Religion and Spirituality
True to its mission, the Internet brings together spiritual seekers around the world, whether they are part of organized religions or on more individual quests. Even if you're not sure of your goal, join those who seek enlightenment through the Web: Explore spiritual topics, read up on current events, history, and statistics of world religions, and meet people and groups who share your beliefs.
In addition to the religions that have been around for hundreds or thousands of years, newer ones ... read more »
In a world where religion has become such a complex and sensitive topic, knowing the hard facts about religion, and religious data and statistics, can help you when the time comes to weigh in on important debates. Of course, religion is an expansive and, at times, overwhelming topic. It's hard to know where to begin, but fortunately there are resources that can help you find the basics or research things in depth, depending on your needs.
- Make sure that you're aware of who is running the site. Information might be presented with a certain angle depending on who the sponsor is.
- If you're going to cite any religious statistics from a site, don't assume it's current just because it's on the Internet. You still need to check the year that information was collected, which should be at the top of any data chart or in small print at the bottom of your screen.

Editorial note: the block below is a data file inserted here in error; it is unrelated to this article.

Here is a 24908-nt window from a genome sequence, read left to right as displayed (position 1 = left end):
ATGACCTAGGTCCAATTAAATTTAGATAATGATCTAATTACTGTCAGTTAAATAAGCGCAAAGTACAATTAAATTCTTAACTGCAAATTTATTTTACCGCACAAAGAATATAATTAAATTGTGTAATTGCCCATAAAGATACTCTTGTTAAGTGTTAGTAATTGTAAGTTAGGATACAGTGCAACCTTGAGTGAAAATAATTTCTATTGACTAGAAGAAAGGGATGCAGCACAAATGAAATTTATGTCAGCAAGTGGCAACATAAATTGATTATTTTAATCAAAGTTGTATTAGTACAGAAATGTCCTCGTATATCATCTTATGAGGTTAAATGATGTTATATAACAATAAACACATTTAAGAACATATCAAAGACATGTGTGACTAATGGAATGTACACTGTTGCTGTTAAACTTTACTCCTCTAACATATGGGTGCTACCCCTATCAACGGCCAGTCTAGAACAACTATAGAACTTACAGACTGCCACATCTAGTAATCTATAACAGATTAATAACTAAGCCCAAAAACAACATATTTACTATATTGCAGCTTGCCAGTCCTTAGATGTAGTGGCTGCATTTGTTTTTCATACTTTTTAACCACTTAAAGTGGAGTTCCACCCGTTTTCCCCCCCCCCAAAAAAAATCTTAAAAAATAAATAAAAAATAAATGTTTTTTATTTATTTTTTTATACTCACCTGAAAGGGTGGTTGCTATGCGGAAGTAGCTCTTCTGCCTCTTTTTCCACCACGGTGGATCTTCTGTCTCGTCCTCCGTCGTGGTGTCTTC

offers comprehensive statistics about the followers of 4,200 world religions. The site's stated purpose is to answer questions like "How many Lutherans live in Wisconsin?" but it also contains other fun statistics such as how many famous people are adherents of a particular religion.
The Association of Religious Data Archives
lets you review national profiles of almost every country, check out denominational family trees, and get demographic statistics. Some of the surveys are a little old (from 2000 or 2005) but you can get a good general idea.
provides this interactive world map, which graphs the geographical growth of major world religions. Each religion is assigned a color and the map marks its development chronologically. It's absolutely worth a browse, even if it's just to watch the pretty colors spread across the screen.
The University of Virginia
's religious movements Web site provides comprehensive profiles of more than 200 religious movements. The site provides information about the 2003 University-run project, relevant articles and essays, and of course the profiles.
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